This early 1960s photo comes from a collection by then New York Times photographer Bruce Davidson, who documented the Civil Rights struggles of that era. While many of the exquisite photographs in the book show marches and confrontations, quite a few depict everyday life both in New York and the rural South.
This photo caught my eye because of the woman’s head covering, a kind of kerchief but tied in a different way than you see in photos of Caucasian women. With just a little searching I discovered interesting scholarship on the meaning of the headwrap in African American life.
According to historian Helen Bradley Griebel, the headwrap (also called a turban, head handkerchief, or head rag) had it origins in sub-Saharan African. It became a fixed feature of Southern culture during slavery, since many laws required enslaved women to wear a headwrap as a visible symbol of their status. After emancipation, some women rejected this style of head covering because of its ties to slavery; others embraced it because of its links to Africa and its place in their daily lives.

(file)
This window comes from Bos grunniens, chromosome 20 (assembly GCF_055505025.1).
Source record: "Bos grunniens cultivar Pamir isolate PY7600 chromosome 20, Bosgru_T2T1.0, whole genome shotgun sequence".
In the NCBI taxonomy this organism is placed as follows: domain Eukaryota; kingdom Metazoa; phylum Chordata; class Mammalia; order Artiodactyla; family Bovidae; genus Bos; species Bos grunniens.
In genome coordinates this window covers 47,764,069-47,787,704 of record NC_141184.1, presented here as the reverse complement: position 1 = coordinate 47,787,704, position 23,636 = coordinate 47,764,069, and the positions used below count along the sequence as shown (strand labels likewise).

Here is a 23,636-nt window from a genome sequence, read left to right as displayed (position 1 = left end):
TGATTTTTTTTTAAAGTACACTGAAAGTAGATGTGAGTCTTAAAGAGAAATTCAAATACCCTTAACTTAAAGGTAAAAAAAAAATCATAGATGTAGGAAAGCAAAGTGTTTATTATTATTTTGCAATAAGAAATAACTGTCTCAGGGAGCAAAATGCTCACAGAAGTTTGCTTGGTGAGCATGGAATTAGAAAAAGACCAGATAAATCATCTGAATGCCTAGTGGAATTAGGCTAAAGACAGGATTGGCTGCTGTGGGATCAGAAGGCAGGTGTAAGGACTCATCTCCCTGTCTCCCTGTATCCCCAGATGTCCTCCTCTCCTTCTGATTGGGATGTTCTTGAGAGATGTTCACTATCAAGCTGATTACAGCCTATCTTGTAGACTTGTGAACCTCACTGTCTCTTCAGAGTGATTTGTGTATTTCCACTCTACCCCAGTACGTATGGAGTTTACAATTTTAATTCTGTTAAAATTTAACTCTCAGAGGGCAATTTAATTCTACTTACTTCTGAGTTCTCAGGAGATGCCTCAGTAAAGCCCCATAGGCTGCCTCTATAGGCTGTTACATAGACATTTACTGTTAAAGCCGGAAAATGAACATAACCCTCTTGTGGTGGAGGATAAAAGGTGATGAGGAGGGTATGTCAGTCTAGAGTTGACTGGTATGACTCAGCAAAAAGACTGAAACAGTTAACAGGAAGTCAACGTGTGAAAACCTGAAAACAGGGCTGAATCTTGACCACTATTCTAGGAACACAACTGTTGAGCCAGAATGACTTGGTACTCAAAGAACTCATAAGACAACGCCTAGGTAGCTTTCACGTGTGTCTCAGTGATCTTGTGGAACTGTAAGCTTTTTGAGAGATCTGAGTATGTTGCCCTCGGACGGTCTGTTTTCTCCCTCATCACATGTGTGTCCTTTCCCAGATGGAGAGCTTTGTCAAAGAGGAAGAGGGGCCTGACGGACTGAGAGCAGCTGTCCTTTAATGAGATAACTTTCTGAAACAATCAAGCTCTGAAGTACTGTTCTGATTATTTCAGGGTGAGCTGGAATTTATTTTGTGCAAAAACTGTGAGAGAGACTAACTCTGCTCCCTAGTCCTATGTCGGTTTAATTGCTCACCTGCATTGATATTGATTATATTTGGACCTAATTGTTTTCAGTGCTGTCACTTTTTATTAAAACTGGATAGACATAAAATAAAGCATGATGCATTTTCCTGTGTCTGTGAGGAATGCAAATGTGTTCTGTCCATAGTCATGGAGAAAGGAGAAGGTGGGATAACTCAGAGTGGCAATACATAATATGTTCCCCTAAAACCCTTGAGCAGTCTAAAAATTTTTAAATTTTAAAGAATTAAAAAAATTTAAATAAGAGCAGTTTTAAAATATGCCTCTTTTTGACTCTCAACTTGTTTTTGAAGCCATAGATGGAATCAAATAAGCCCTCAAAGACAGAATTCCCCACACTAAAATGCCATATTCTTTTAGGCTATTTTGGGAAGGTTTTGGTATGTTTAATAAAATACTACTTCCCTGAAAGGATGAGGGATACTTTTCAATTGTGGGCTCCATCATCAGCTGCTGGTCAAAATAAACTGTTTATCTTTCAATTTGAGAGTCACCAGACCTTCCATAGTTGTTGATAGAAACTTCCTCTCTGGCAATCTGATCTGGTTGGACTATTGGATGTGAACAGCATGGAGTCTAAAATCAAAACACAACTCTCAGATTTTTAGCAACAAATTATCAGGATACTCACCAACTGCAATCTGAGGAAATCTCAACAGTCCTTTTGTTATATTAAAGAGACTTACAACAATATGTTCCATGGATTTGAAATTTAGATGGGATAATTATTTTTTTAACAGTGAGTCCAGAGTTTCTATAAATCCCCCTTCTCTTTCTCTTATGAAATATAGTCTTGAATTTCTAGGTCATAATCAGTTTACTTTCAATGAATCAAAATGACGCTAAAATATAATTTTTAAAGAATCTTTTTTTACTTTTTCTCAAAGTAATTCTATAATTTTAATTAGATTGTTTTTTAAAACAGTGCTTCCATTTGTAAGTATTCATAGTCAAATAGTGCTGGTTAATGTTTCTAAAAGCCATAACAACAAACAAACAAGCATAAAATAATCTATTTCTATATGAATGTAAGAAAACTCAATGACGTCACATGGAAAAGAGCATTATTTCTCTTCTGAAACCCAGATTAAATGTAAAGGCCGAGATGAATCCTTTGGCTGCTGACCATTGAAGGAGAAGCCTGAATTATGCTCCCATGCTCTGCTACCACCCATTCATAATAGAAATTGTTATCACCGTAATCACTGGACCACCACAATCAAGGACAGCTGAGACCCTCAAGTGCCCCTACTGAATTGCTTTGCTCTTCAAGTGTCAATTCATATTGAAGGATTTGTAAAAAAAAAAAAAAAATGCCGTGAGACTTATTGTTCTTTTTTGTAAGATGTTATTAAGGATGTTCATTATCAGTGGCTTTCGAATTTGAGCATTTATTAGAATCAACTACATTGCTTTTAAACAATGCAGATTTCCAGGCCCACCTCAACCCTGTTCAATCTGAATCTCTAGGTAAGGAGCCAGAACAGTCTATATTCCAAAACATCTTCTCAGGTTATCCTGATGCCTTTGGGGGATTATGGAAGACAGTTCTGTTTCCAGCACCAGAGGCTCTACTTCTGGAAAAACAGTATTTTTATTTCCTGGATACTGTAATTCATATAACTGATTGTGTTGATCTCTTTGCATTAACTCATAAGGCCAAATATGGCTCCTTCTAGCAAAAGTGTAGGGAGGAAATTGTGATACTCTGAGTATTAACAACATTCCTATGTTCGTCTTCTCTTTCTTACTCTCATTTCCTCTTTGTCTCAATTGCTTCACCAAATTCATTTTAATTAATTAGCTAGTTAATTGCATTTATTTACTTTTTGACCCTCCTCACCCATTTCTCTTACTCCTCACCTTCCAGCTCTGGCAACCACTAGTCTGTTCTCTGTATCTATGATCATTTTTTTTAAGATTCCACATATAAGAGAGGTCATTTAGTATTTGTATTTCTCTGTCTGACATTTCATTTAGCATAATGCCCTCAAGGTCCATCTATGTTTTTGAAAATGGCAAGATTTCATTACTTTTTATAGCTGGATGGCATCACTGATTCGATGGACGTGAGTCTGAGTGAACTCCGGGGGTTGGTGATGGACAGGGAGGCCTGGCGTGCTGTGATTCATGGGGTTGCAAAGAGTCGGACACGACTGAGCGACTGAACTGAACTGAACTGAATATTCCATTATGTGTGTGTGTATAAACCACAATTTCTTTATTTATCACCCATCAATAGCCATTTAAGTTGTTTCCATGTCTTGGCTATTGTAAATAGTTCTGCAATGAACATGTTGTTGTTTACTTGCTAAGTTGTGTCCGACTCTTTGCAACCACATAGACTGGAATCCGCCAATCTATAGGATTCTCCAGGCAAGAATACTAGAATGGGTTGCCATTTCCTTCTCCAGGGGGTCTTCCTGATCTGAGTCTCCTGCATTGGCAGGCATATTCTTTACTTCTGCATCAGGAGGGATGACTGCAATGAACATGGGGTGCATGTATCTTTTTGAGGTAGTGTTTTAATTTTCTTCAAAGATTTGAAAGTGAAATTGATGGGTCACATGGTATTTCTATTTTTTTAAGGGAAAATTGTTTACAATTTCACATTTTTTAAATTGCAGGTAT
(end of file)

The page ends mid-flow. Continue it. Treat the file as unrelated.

The distinctive feature of the African American headwrap is the way it is tied. While the kerchief is usually fastened under the chin or in the back, the headwrap is knotted above the forehead, drawing attention to the face. “The African American headwrap thus works as a regal coronet, drawing the onlookers gaze up, rather than down.” (Griebel).
An exaggeration? This older woman is obviously poor, standing on a rundown porch in mismatched separates and scuffed shoes. But her face, crowned by the headwrap, has a regal gaze.